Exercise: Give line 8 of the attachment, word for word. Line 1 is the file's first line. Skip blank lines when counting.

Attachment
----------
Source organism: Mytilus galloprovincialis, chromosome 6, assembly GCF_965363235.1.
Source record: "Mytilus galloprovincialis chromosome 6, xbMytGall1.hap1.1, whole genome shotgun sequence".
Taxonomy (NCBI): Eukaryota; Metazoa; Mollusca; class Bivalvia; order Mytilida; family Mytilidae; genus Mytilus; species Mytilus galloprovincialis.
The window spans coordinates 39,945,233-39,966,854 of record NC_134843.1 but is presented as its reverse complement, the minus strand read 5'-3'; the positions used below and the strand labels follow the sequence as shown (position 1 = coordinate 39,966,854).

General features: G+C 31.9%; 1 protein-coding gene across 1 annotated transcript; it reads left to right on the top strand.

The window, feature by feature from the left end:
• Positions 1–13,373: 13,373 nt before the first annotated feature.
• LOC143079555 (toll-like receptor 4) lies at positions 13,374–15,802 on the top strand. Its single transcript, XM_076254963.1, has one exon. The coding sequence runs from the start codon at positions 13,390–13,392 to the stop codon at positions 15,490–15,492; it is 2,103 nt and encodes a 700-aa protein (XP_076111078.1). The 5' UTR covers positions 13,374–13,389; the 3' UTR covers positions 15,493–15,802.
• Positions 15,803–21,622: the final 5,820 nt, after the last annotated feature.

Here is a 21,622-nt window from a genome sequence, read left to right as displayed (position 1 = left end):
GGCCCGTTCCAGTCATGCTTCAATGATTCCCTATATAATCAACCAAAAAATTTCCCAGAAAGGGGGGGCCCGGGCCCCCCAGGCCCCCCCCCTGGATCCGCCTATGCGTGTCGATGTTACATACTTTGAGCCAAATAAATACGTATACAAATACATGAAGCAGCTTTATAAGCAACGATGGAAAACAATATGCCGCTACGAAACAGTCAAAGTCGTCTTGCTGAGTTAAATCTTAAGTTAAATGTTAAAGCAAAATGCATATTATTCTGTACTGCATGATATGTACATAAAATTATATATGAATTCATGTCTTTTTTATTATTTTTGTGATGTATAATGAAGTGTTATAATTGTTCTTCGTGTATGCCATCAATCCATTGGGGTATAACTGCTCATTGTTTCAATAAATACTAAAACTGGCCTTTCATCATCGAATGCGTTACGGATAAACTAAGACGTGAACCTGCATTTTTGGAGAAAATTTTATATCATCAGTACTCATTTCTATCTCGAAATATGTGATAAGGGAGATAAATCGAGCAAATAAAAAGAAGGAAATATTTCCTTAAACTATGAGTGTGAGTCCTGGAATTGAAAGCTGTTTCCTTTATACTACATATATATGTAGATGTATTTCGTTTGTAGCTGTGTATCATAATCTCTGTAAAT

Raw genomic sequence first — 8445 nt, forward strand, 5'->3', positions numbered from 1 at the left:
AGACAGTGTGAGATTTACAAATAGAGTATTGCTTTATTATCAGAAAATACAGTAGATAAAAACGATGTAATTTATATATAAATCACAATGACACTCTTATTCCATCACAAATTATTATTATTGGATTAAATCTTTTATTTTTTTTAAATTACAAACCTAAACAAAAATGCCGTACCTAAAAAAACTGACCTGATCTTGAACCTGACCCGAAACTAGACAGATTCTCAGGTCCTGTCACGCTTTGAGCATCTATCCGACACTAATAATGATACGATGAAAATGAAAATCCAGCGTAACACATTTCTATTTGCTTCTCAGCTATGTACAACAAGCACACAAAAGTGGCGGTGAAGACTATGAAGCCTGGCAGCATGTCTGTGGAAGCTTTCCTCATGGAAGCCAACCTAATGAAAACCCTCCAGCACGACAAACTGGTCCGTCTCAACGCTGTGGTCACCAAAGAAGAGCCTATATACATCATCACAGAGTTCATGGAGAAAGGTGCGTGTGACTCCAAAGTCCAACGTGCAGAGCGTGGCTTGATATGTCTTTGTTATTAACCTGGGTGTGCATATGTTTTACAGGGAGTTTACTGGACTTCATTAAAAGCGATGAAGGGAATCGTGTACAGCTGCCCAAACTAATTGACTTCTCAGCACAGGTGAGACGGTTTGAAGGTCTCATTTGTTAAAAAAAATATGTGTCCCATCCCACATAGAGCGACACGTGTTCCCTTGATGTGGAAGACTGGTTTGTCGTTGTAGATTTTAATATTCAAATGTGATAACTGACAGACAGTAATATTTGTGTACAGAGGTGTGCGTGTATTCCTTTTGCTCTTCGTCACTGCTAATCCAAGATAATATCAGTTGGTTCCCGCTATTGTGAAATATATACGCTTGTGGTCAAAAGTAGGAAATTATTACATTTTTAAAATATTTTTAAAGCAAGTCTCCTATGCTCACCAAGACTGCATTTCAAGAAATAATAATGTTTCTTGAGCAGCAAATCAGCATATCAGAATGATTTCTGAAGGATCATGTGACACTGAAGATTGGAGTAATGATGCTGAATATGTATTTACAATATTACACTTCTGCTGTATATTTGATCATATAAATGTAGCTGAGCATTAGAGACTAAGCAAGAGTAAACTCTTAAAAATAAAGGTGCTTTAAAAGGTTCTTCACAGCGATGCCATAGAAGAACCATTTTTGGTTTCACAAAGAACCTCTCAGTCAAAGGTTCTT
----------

• LOC143079555 (toll-like receptor 4) lies at positions 13,374–15,802 on the top strand. Its single transcript, XM_076254963.1, has one exon. The coding sequence runs from the start codon at positions 13,390–13,392 to the stop codon at positions 15,490–15,492; it is 2,103 nt and encodes a 700-aa protein (XP_076111078.1). The 5' UTR covers positions 13,374–13,389; the 3' UTR covers positions 15,493–15,802.